post-punk Archive

Musoscribe’s Best of 2018

Even having shifted my focus these last few years toward interviews and feature writing, I still manage to listen to and review quite a few albums. In one form or another, I covered some 170 albums of new music in 2018. It’s no surprise that a few have risen to the top, deemed worthy of

John Lydon Tells It As It Is (Part Two)

Continued from Part One… In what ways do you think that that realization comes through in your music? I try to be as transparent and honest as I possibly can, with the realization that if you give it all away there is nothing left for yourself. And that would be silly. Because I absolutely understand

John Lydon Tells It As It Is (Part One)

Crawling from the wreckage that was the Sex Pistols, vocalist Johnny Rotten reverted to his given name and put together a new group, Public Image Limited. PiL drew from dub reggae and disco, filtered through sheets of dissonance and Lydon’s trademark vocals. Through fits and starts, the band released a string of albums and unlikely

John Lydon is … Happy? (Part Two)

Continued from Part One… A defining characteristic of most all of PiL’s releases is that – like Black Sabbath, oddly enough – each was critically panned upon release, only to undergo reassessment within a few years, by which time the music would be hailed as relevant, innovative and important. One might expect Lydon to find

John Lydon is … Happy? (Part One)

“Ever get the feeling you’ve been cheated?” With that question posed to an audience at San Francisco’s Winterland on January 14, 1978, visibly unhappy vocalist Johnny Rotten (neé Lydon) ended his tenure with the Sex Pistols. Not counting relatively brief reunions in 1996 and 2007, that gig marked the effective end of the band, though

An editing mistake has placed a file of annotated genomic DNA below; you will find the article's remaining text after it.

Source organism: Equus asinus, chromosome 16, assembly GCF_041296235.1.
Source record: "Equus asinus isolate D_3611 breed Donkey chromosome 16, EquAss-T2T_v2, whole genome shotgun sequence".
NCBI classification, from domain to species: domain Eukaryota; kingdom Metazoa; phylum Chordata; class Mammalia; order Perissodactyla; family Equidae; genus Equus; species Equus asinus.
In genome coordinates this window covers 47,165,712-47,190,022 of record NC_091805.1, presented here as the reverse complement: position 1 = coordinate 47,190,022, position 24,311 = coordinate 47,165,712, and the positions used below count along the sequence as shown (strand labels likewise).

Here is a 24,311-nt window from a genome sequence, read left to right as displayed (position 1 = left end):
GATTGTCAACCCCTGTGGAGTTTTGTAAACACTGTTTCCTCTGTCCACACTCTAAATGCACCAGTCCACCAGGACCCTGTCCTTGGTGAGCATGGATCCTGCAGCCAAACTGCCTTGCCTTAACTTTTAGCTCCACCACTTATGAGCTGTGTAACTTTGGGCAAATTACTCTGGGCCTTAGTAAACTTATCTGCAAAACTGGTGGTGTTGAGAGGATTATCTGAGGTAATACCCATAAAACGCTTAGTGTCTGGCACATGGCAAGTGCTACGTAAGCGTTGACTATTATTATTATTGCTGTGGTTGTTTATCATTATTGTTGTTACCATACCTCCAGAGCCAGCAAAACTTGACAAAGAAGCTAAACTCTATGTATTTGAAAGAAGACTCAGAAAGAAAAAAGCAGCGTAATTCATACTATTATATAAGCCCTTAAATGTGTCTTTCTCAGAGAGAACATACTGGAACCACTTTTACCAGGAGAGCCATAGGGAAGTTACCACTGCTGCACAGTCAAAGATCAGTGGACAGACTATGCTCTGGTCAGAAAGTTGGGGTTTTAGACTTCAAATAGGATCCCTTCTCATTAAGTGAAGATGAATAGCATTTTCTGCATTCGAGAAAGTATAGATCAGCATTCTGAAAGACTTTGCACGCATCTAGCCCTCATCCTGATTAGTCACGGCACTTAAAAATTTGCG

Album Review: The Fall – I Am Kurious Oranj

The Fall were never most people’s idea of a commercial group. They didn’t have the jangling melodicism of the Smiths, nor the sophisticated funk groove of Gang of Four. But the British postpunk band did have Brix Smith. She was Mark E. Smith’s wife and lead guitarist, and her influence moved the band in its

Album Review: The Fall — 45 84 89 A Sides

The Fall are one of those groups that somehow largely escaped my notice, until now. I think I first heard a song by the Fall sometime in the late 1980s. All I can recall about the song is that I found it fairly unlistenable, mostly because of what I considered Mark E. Smith’s grating, declamatory

Album Mini-review: Sshh — Issues

File next to: The Pretenders, Transvision Vamp Zak Starkey has already had a fascinating career. The son of Ringo Starr, Zak was given drum lessons by “uncle” Keith Moon, made a great, hard-to-find album with powerpop hero Will Owsley, drummed with Oasis, and eventually took Moon’s seat as drummer for the Who. But none of

Best of 2014: Books

Musoscribe isn’t strictly a music features, interviews and reviews blogzine; because I am constantly reading at least one book – and because as often as not, it’s a music-related book – I review several books each year. 2014 has been no exception (and there are three more on my desk right now for future review).

Book Review: Who Killed Mister Moonlight?

David J (Haskins) came to fame as a member of goth-rockers Bauhaus, and went on to success with Love and Rockets, solo releases and sideman duties with such greats as Jazz Butcher (Pat Fish). Along the way, he experienced and/or witnessed firsthand some great stories. As it happens he is a masterful storyteller, with a